If you are launching your SaaS business, or are already getting some traction and are able to praise yourself for acquiring a certain number of customers, you’re probably already very conscious of the power of data.
If it’s become common knowledge that the food business is all about location – the SaaS business is indeed all about data.
Knowledge is power. And has there ever been a better time to benefit from this knowledge? My guess is no.
Remember a time (the 1990s?!) when software companies sold their products without ever knowing if it ended up fitting their customers needs. Did they end up using 20%, 80% or 100% of the product features? Were they happy customers? Were they going to buy again at the end of their licence?
Since then though, the advent of Software as a Service (SaaS) has reshuffled the cards – allowing for recurring revenues while creating data points at every step of the customer journey – and raising many more questions… Starting from “how many people really are using my solution?” and “are they satisfied?” to “how many users and/or paying customers do I have?” and “how much money do they generate each month?”.
Now, if the SaaS model makes this data available… Does this mean every SaaS business owner can answer all of the above questions right off the bat?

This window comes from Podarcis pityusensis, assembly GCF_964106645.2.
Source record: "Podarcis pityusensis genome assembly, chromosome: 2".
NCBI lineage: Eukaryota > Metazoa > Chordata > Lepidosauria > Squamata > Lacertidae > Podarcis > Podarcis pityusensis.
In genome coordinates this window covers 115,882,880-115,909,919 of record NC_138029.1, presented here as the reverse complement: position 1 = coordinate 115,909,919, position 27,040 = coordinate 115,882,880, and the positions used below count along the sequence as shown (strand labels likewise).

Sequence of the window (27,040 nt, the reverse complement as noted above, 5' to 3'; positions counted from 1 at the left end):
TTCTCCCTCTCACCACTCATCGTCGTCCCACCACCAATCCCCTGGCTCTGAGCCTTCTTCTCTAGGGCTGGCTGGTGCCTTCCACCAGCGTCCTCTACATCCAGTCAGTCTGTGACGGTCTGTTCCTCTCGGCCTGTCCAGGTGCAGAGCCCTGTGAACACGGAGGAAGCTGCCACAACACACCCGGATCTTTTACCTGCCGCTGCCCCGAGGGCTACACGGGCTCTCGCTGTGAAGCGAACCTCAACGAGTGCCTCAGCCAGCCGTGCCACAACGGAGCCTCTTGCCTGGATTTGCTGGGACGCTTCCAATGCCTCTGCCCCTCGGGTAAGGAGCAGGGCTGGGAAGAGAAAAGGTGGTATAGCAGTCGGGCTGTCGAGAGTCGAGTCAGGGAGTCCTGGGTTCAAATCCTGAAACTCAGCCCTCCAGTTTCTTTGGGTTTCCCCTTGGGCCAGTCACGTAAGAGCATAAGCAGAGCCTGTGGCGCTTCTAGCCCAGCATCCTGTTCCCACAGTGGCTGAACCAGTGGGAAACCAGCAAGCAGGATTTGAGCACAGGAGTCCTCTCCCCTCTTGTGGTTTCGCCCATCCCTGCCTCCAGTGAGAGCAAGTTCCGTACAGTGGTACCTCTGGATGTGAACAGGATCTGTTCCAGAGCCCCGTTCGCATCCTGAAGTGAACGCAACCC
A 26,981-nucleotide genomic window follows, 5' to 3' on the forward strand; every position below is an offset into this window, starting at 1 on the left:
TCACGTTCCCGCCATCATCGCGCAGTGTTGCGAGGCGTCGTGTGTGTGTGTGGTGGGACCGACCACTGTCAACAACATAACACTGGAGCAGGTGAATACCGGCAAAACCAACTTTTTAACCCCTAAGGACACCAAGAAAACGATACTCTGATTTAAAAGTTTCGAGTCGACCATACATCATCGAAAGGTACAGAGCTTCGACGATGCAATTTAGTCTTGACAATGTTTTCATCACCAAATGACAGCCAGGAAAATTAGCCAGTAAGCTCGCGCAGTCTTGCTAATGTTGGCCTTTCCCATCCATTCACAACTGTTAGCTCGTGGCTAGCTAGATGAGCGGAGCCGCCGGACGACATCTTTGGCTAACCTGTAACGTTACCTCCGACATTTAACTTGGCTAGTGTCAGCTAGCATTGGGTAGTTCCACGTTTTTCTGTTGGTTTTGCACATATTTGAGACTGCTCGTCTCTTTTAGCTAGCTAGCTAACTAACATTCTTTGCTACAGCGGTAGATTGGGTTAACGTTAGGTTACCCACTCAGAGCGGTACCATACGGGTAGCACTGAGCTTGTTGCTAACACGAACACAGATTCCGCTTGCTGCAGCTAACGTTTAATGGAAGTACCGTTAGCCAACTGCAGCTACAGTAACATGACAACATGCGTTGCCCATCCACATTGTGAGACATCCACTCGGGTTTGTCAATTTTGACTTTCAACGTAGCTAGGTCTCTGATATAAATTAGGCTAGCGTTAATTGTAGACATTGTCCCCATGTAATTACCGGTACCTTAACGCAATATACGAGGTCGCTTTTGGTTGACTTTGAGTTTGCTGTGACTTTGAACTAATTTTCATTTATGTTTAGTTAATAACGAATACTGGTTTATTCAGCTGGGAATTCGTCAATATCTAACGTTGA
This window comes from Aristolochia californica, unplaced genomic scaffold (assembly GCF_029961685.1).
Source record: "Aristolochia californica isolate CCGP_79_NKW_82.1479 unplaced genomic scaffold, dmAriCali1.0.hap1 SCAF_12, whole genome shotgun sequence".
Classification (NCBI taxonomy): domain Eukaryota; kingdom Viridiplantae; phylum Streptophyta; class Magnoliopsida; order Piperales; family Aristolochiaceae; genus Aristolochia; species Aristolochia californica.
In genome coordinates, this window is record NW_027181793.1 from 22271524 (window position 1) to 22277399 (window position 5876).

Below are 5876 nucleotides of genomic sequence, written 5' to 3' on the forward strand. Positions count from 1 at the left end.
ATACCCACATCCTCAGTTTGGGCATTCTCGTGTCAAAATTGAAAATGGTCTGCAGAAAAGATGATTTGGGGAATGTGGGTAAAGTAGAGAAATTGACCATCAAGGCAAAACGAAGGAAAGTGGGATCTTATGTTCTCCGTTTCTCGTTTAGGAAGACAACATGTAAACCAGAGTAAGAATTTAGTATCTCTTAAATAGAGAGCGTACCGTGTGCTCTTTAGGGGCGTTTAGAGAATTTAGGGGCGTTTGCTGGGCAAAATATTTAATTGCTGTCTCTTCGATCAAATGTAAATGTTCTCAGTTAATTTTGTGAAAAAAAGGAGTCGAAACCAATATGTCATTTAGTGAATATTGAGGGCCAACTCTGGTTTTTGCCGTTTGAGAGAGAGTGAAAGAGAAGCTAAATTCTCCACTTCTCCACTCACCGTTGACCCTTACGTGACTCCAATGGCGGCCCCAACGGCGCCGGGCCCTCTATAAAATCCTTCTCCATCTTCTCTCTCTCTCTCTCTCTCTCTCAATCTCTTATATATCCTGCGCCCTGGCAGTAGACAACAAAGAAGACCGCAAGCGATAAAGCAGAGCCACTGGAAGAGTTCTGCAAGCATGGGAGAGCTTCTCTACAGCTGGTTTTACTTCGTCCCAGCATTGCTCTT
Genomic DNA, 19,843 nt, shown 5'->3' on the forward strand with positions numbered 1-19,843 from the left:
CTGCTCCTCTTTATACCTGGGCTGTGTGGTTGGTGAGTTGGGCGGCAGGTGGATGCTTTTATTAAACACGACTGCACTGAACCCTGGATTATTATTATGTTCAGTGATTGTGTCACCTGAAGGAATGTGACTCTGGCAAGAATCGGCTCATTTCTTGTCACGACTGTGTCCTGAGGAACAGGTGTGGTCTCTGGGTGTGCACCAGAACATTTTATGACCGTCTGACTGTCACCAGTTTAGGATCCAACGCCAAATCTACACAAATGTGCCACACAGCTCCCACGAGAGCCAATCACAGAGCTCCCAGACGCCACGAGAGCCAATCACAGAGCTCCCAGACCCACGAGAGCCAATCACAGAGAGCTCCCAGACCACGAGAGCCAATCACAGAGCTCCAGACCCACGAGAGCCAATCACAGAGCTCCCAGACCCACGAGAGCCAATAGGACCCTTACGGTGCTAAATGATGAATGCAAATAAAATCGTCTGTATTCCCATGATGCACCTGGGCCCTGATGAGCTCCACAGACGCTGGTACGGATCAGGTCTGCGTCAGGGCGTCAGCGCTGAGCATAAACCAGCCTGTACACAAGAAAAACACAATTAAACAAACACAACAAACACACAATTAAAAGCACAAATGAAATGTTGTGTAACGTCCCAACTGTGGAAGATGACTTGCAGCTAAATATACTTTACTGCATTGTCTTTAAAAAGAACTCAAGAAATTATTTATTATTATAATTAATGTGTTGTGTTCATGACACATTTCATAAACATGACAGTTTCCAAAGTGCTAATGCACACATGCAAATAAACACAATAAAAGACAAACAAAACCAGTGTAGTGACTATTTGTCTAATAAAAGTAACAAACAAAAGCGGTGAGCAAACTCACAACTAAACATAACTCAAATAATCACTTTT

Unfortunately not. Thus missing on a lot of opportunities.
Let me thus go back to basics – to the 2 steps to unleashing the power of your SaaS data (while answering all the above questions and more!)
Like any other industry, technology, although much more recent than others, has managed in a very short period of time to create its own customs and corporate guidelines. One of them being an almost obsessive desire for spreadsheets.
From the manual entry tools such as the almighty Excel, to sales-designed complex databases such as CRMs… it has become popular belief that any relevant data can be put into one of those matrices and that whatever you would need to learn from it can be processed through those as well.
But should this remain true for SaaS? Think product-led.
While never forsaking the importance of marketing outreach, sales feedbacks nor support reports – the magic of SaaS actually happens in the product.
I mean, that’s where your customers leave the clues to finding out who they are, what they do and whether or not they’re satisfied – and where the teams should interact with them (but that’s another story ;))And as with everything revolving around data, the clues are limitless. Thankfully, priorities and hierarchy prevails through a set of basic – yet essential – SaaS metrics.
Now that you are determined in collecting the clues your users leave in plain product sight, you need to dedicate a bit of time determining what are the first and most important things you want to know about your business and your customers.
So, take a blank sheet and a new pen and start….
Since time is of the essence, here are, the 4 categories of metrics – you ought to have at hand – and at any given moment – in order to answer 4 essential questions.